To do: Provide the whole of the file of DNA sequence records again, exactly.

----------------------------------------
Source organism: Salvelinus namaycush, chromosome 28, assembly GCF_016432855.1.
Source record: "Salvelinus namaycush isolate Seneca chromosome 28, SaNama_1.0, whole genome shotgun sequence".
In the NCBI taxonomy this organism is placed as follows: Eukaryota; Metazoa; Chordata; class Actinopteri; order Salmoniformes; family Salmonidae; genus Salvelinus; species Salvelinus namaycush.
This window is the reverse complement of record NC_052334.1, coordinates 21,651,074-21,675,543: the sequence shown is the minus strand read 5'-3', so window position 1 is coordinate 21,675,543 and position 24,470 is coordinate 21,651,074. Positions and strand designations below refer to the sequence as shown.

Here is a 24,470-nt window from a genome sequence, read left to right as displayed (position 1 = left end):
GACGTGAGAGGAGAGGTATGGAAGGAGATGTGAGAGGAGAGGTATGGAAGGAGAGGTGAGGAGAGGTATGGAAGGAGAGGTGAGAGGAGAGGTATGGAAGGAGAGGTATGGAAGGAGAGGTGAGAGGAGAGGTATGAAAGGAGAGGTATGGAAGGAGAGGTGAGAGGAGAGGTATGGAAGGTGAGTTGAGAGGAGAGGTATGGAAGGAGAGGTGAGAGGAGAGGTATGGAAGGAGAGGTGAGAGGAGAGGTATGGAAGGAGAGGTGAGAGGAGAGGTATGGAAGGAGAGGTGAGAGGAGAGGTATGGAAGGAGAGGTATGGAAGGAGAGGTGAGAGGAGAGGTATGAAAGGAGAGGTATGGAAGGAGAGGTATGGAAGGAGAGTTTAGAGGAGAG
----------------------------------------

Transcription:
Source organism: Salvelinus namaycush, chromosome 28, assembly GCF_016432855.1.
Source record: "Salvelinus namaycush isolate Seneca chromosome 28, SaNama_1.0, whole genome shotgun sequence".
In the NCBI taxonomy this organism is placed as follows: Eukaryota; Metazoa; Chordata; class Actinopteri; order Salmoniformes; family Salmonidae; genus Salvelinus; species Salvelinus namaycush.
This window is the reverse complement of record NC_052334.1, coordinates 21,651,074-21,675,543: the sequence shown is the minus strand read 5'-3', so window position 1 is coordinate 21,675,543 and position 24,470 is coordinate 21,651,074. Positions and strand designations below refer to the sequence as shown.

Here is a 24,470-nt window from a genome sequence, read left to right as displayed (position 1 = left end):
GACGTGAGAGGAGAGGTATGGAAGGAGATGTGAGAGGAGAGGTATGGAAGGAGAGGTGAGGAGAGGTATGGAAGGAGAGGTGAGAGGAGAGGTATGGAAGGAGAGGTATGGAAGGAGAGGTGAGAGGAGAGGTATGAAAGGAGAGGTATGGAAGGAGAGGTGAGAGGAGAGGTATGGAAGGTGAGTTGAGAGGAGAGGTATGGAAGGAGAGGTGAGAGGAGAGGTATGGAAGGAGAGGTGAGAGGAGAGGTATGGAAGGAGAGGTGAGAGGAGAGGTATGGAAGGAGAGGTGAGAGGAGAGGTATGGAAGGAGAGGTATGGAAGGAGAGGTGAGAGGAGAGGTATGAAAGGAGAGGTATGGAAGGAGAGGTATGGAAGGAGAGTTTAGAGGAGAG